Name & Occupation: Dawn Quintana, small business owner.
How long have you lived and worked in Cleveland Heights? November will be three years that I’ve been living in Cleveland Heights so about two-and-a-half years. We’ve had the business in Cleveland Heights for 11 years.
What do you like most about this community? The support for having a business. I mean everyone, the clients are so embracing, and the city has been so gracious to work with us, and the nonprofits, they’ve really helped to embrace our business and support us. They really want you to succeed. Our customers are great about that, too. And especially the city planning department has been really helpful. They helped us to envision our sign and the storefront renovation — they’ve been phenomenal.
What community and civic organizations are you currently involved in? The . I am on the meet and greet committee, and I’m also on the board, and I’ve been on that since the beginning. I’m also on the taste committee for "A Taste of Little Italy" (a scholarship fundraiser at The Montessori School at Holy Rosary) and I’m in charge of all the restaurants. And I’m on the committee.
When did you decide to open your own business? I was looking for a storefront to rent at the time and there was nothing in Little Italy, so one of my clients, who is a lawyer in Cleveland Heights, said you should really look into Cleveland Heights. So when I was ready he was gracious and took me that day and said I’ll bring you around to all the storefronts. We were looking at commercial spaces so we relocated to The Heights Medical Building. I owned Nails by Dawn before in Little Italy, but when we moved we changed it to Dream Spa Incorporated. opened nine years ago.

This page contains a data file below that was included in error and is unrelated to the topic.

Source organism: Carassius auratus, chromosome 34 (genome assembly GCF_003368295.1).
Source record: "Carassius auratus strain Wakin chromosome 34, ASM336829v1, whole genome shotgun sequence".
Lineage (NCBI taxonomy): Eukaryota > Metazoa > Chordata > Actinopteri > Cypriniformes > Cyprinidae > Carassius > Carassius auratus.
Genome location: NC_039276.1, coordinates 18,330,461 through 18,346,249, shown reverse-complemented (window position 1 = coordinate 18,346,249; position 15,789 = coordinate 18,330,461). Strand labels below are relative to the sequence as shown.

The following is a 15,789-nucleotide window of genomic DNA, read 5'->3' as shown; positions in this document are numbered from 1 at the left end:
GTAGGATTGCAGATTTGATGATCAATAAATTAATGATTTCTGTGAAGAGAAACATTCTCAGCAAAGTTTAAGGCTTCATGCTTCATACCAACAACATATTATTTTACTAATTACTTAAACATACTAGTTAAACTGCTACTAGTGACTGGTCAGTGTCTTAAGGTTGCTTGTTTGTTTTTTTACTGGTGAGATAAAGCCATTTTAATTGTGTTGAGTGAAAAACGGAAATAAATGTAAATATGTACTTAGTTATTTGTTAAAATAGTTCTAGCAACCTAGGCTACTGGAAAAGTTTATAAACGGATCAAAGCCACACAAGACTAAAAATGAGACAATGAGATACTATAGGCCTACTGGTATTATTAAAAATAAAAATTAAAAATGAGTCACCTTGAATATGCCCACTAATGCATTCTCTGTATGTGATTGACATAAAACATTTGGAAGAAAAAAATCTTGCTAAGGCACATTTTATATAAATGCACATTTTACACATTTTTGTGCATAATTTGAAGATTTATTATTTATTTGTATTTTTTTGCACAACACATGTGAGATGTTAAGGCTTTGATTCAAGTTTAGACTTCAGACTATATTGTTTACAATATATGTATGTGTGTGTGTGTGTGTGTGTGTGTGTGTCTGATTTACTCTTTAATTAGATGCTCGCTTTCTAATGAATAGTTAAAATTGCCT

What personal or professional accomplishments are you most proud of? Our accomplished awards that we’ve won. Not only are they for the business, but they’re for the staff. Some have been super local and one that we won was national, so it was a really big deal. More so, Alex and I were asked to speak at John Carroll at the Boler School of Business, and I spoke a couple of times for a couple of different classes. It’s a really big deal for me because I didn’t go to college and to be asked to speak at a great college that I would have loved to go to … it made me really proud of myself.
What person—professionally or personally—do you most admire? I would say my mother. Her name is Barbara and she is the salt of the Earth. Right after my dad died she was pretty young, I want to say she was 42, and she worked four jobs. And she supported all of us to keep food on the table and taught us what a work ethic is and what family values are and character is and not to treat anybody differently. And she had four kids in school, and we were all in private school. She’s solid. She kind of laid down the groundwork, the way all of us are now.
What are key ways other people can make a difference locally? To be part of the solution. To volunteer in the community, to join a board, to donate time because you can’t expect someone else to do it. If something needs to be done, you need to step in and you need to help people. Not only do you build relationships, but you also build community.
What is one thing people may not know about you? OK this is probably one of the craziest things. At our wedding I actually got up and I sang to all of our guests. Have you heard of the Sugarhill Gang? I sang the Sugarhill Gang, “Rapper’s Delight.”